How Technology Fools You to Quick-Apply – Grasslands Recruitment Specialists

Experts state to create a story within a job ad. Online job boards and social media have made it simpler to apply with one click for every position advertised, but should you?

Statistics indicate that men will apply if they fit 60% of the qualifications while women are more discerning at 90%. As such, some organizations fill their funnel with applicants that apply quickly to what they see online. This causes organizations to rely on artificial intelligence (AI) to weed applicants out. They are forced to automate the process by excluding those without specific keywords or post-secondary education just to get through the influx of information.

While some job applications are a direct result of financial necessity, those gainfully employed should be more selective.  Knowing what they want in a new job helps to be selective rather than impulsive when reviewing opportunities. See:

Position Specific Factors to Consider Before You Apply: 1. Job Duties and Responsibilities

Is this position a lateral or career-enhancing opportunity?  Do the daily tasks, for the most part, appear to be stimulating?  If you don’t enjoy the work, then applying elsewhere is high, despite your salary or job title.

Will the tasks listed utilize the skills you have garnered over the years, but, most of all, will they use the skills you most enjoy?  Before applying for any position, make a list of your most important skills and highlight those that you most enjoy.  As you read a job posting/ad, compare the listed tasks to the skills you highlighted – how many duties do you despise on that list? Then, consider if you have the mandatory education they seek.

2. Remuneration

The compensation offering of a position is much more than the posted salary.  Often the perks are not advertised.  Make sure you understand exactly what you get currently – make note of your salary, what you pay for benefits (and what that policy includes/excludes), any other financial perks like RRSP/pension (matching?), etc. Is the cost of living less or more than you pay currently? Is the commute more or less than current?  Would you pay for parking? Etc.  Make sure you are comparing apples to apples when evaluating when to apply.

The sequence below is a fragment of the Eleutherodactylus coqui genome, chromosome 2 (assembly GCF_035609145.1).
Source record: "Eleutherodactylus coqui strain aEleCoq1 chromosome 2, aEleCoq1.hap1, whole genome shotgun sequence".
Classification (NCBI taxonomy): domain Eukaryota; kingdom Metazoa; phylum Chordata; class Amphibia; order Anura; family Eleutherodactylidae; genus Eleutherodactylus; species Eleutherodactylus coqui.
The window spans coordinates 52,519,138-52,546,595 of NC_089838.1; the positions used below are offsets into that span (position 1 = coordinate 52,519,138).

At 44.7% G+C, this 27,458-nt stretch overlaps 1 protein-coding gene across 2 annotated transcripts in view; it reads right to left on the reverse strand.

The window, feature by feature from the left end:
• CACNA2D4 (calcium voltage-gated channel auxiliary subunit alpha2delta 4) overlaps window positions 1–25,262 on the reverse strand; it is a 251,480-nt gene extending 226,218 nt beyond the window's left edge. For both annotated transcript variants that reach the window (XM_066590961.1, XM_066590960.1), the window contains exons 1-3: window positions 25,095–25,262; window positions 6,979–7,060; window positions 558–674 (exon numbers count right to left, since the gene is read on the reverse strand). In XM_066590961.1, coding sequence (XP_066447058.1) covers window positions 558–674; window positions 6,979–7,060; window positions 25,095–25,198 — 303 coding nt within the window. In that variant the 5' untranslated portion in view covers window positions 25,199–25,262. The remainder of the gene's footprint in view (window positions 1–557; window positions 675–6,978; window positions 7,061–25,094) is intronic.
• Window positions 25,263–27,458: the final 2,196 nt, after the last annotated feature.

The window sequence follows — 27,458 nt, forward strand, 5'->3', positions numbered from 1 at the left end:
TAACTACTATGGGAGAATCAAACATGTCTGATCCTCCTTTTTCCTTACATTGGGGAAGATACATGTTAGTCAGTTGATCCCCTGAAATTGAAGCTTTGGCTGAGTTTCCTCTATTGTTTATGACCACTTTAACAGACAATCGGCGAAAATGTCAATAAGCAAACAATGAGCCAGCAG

Company-Specific Factors to Consider Before You Apply: 1. Location

Whether the position is within a reasonable commute or involves relocation, this is of great importance to work-life integration.  A one-hour commute adds two hours to a workday, 10 to a workweek, and 40 to a month – that’s another full work-week away from home!  Balancing that discussion with the cost (financial and emotional) to relocating is important.  Your time away from work, and proximity to extra-curricular activities, family, and good schools, is not something to brush aside for a new title and salary.


2. Organization Mission

Just as you documented your preferred skills, it is important to document the primary values for which you will not compromise.  Make effort to research the prospective employer to ensure their goals, business conduct, and products do not go against your primary values.

3. Organization Culture

How does the company, and its employees, interact with their customers and each other?  Check out reviews online and read those that provide a non-biased review.

4. Job Security

Some industries are more volatile than others.  Is the employer in an industry that is declining as that could indicate a decline in market share is probable.  Have there been reports online about the executive leadership that cause you concern?


Now that you have reviewed the criteria above, your decision-making style will determine whether you should apply:

– Intuitive – Review what you know about the position and compare it to the criteria, going with your gut on how well it meets your needs.  Is it causing you concern or ulcers – run away!
– Analytical – Review the criteria and assign each a weight (scale of 1-10) based on how important you feel that specific element is to your job fit.  Then, add up the scores for each factor and see what it totals.  If it is a percentage you are comfortable with – it is probably a good fit.

Deal Breaker

If there are unknowns, and you still are intrigued, then apply – you can withdraw from consideration at any time in the hiring process. Make sure to ask the necessary questions to determine if you proceed. If the positives do not outweigh the negatives by a large margin, then think twice before applying (or continuing the hiring process).

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